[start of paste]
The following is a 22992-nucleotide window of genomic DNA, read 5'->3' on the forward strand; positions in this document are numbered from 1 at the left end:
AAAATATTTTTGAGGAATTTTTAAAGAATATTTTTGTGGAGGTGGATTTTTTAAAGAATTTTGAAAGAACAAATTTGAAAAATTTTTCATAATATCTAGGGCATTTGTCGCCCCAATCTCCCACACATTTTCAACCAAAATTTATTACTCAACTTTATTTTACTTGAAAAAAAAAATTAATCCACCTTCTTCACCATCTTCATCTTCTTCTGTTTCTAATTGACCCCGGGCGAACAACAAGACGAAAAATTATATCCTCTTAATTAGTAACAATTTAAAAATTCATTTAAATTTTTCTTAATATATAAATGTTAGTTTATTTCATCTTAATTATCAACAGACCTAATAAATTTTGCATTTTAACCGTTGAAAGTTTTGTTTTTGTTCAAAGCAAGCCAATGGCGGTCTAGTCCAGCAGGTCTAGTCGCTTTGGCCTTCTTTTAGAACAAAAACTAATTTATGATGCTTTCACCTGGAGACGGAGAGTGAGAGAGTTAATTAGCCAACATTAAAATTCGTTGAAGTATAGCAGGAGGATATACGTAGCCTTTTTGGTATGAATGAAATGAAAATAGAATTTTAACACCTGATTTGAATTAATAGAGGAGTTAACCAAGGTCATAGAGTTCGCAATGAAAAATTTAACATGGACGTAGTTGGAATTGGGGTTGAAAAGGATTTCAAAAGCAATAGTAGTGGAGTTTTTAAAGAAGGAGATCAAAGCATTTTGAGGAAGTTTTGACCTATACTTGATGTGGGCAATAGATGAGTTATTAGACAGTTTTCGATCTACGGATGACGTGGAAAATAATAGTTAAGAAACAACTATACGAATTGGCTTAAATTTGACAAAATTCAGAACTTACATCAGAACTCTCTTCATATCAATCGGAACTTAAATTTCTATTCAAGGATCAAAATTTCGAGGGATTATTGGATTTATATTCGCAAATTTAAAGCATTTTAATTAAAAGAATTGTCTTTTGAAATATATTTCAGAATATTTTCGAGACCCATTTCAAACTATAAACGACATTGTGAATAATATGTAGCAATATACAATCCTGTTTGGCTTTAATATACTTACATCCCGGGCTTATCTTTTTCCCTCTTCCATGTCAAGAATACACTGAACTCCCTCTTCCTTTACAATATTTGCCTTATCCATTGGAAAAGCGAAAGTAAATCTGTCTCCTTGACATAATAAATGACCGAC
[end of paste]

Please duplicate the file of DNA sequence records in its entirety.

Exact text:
The following is a 22992-nucleotide window of genomic DNA, read 5'->3' on the forward strand; positions in this document are numbered from 1 at the left end:
AAAATATTTTTGAGGAATTTTTAAAGAATATTTTTGTGGAGGTGGATTTTTTAAAGAATTTTGAAAGAACAAATTTGAAAAATTTTTCATAATATCTAGGGCATTTGTCGCCCCAATCTCCCACACATTTTCAACCAAAATTTATTACTCAACTTTATTTTACTTGAAAAAAAAAATTAATCCACCTTCTTCACCATCTTCATCTTCTTCTGTTTCTAATTGACCCCGGGCGAACAACAAGACGAAAAATTATATCCTCTTAATTAGTAACAATTTAAAAATTCATTTAAATTTTTCTTAATATATAAATGTTAGTTTATTTCATCTTAATTATCAACAGACCTAATAAATTTTGCATTTTAACCGTTGAAAGTTTTGTTTTTGTTCAAAGCAAGCCAATGGCGGTCTAGTCCAGCAGGTCTAGTCGCTTTGGCCTTCTTTTAGAACAAAAACTAATTTATGATGCTTTCACCTGGAGACGGAGAGTGAGAGAGTTAATTAGCCAACATTAAAATTCGTTGAAGTATAGCAGGAGGATATACGTAGCCTTTTTGGTATGAATGAAATGAAAATAGAATTTTAACACCTGATTTGAATTAATAGAGGAGTTAACCAAGGTCATAGAGTTCGCAATGAAAAATTTAACATGGACGTAGTTGGAATTGGGGTTGAAAAGGATTTCAAAAGCAATAGTAGTGGAGTTTTTAAAGAAGGAGATCAAAGCATTTTGAGGAAGTTTTGACCTATACTTGATGTGGGCAATAGATGAGTTATTAGACAGTTTTCGATCTACGGATGACGTGGAAAATAATAGTTAAGAAACAACTATACGAATTGGCTTAAATTTGACAAAATTCAGAACTTACATCAGAACTCTCTTCATATCAATCGGAACTTAAATTTCTATTCAAGGATCAAAATTTCGAGGGATTATTGGATTTATATTCGCAAATTTAAAGCATTTTAATTAAAAGAATTGTCTTTTGAAATATATTTCAGAATATTTTCGAGACCCATTTCAAACTATAAACGACATTGTGAATAATATGTAGCAATATACAATCCTGTTTGGCTTTAATATACTTACATCCCGGGCTTATCTTTTTCCCTCTTCCATGTCAAGAATACACTGAACTCCCTCTTCCTTTACAATATTTGCCTTATCCATTGGAAAAGCGAAAGTAAATCTGTCTCCTTGACATAATAAATGACCGAC